Directors: Joann Sfarr & Antoine Delesvaux
Release date: June 1, 2011
Rating:
 ★★½
Review:

‘Le chat du Rabbin’ is the film version of the comic strip series of the same name, which comprises eleven volumes thus far. At the time the film was made there were five albums, and the film retells the contents of volume one, two and five very faithfully, with a lot of panels and dialogue being transformed directly from comic strip drawings to film scenes.

Perhaps this is no wonder, as the comic’s author Joann Sfar co-directed the film. He must have had an important vote in the production, because the film flawlessly transcends Sfar’s idiosyncratic drawings to the animated screen

‘Le chat du rabbin’ is set in Algiers, the capital of Algeria, when it was still a French colony. It’s a little hard to date the time setting film, but because carbon dating is mentioned and because of the presence of jazz guitarist Django Reinhardt this limits the time period between 1947 and 1953. In Algiers, the French, Jews, and Muslims all live together harmoniously, and we follow a rabbi of the Sephardic community, and his cat, who turns into a talking creature after swallowing a parrot.

It’s the cat who is the narrator of the film, and we see the events often through his eyes, although, unfortunately, this isn’t maintained consequently. The scenes with the talking cat, mostly recreating the first book, are the film’s best, for the cat turns out to be a skeptic and he asks his master philosophical and theological questions, which are all valid, but drive the poor rabbi mad.

Unfortunately, not only the cat, but the whole movie is rather talkative, and far too dialogue rich, a problem all too common in all French cinema. But this is not the movie’s main problem. No, regrettably, the film also shares the many story problems of the original comic books. Sfar seems to have started his comic book series without a plan, and the volumes are highly different in tone and content. Story ideas are introduced and dropped, and there’s a frustrating lack of focus.

The same accounts for the film. For example, halfway the cat loses his speech again, and with the film immediately loses its main attraction. Even worse, the most interesting character of both the comic books and the film is Zlabya, the rabbi’s daughter, but she lacks a story arc, and is rarely seen, especially during the second half of the film, which focuses on the contents of volume five, in which the attention shifts to a far less interesting character of Russian origin in search of a mythical city of Jews somewhere in Ethiopia. With this part we also leave Algiers and all hope of a consistent story. I actually find the Russian’s quest utterly boring, and I wish the film makers dared to stay in Algiers and tell more about Zlabya. What certainly doesn’t help is an irritating and incomprehensible encounter with famous comic book character Tintin, who turns out to be a complete dork in this film.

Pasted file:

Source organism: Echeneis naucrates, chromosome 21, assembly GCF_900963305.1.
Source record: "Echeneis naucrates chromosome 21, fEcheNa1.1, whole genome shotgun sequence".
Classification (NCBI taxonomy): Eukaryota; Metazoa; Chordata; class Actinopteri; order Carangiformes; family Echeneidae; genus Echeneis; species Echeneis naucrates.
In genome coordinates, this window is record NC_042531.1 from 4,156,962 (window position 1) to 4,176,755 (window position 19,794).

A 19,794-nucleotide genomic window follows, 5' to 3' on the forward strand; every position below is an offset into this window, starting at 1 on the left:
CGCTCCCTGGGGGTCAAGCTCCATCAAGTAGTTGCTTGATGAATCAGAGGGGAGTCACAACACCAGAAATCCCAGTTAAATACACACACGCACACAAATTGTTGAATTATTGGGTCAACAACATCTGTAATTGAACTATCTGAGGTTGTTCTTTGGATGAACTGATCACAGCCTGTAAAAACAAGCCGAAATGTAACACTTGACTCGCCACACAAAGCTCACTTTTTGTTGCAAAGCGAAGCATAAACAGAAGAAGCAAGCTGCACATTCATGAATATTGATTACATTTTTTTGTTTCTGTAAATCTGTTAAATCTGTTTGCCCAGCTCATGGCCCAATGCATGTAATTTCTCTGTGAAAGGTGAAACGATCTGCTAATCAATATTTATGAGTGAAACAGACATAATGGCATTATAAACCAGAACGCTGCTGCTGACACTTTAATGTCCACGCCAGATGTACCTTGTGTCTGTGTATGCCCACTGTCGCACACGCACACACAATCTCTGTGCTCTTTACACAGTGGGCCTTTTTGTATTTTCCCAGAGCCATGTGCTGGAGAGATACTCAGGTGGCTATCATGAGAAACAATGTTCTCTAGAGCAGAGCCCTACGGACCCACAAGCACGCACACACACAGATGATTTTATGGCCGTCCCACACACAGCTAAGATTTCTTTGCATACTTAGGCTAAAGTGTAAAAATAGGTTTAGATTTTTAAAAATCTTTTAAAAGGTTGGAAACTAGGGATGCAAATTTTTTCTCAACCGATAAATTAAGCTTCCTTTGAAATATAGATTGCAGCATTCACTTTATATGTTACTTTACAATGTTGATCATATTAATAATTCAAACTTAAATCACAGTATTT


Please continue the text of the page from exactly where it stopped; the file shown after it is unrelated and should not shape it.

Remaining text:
The film’s designs are gorgeous, transferring Sfar’s sketchy comic book’s drawings very well, and applying very attractive color schemes, which evoke the subtropical, Mediterranean, and North African settings excellently. Especially the background art is gorgeous. Although heavily hatched, and thus very graphical, the animation reads very well against those background drawings, and it’s nice to see such a consistency of style from animated drawings to background art. There are even some very attractive Van Gogh influences visible in some of the night scenes.Olivier Davaud’s music, too, attributes to the Arabian atmosphere, with its quasi-Arabic style elements.

The animation, on the other hand, is not always that good. For example, when Zlabya plays the piano, the animation and the music aren’t in tune, at all. The animation is at its best when deviating from realism, as in the cat’s dream. In this dream sequence a bolder style is explored, with a lot of metamorphosis, absent from the rest of the film. The finale, too, explores a bolder style, just like the comic book does in these scenes, and I guess with this Sfar tries to tell us by then we’ve abandoned reality and entered the realm of tall tales. These scenes are certainly interesting to look at, but as said before, by then I at least had lost all interest already.

In all, ‘Le chat du Rabbin’ is a visually very attractive film, showing what traditional animation still can do in terms of original styling, but its rambling tale and its lack of focus make the film a frustrating watch. But to be honest, when reading the original comic strips one will experience the same frustration, thus the original source material is to blame. One wishes Sfar was as good a story teller as a visual artist, but let’s face it, he isn’t.

Watch the trailer for ‘Le chat du Rabbin’ yourself and tell me what you think:

‘Le chat du Rabbin’ is available on Blu-Ray and DVD

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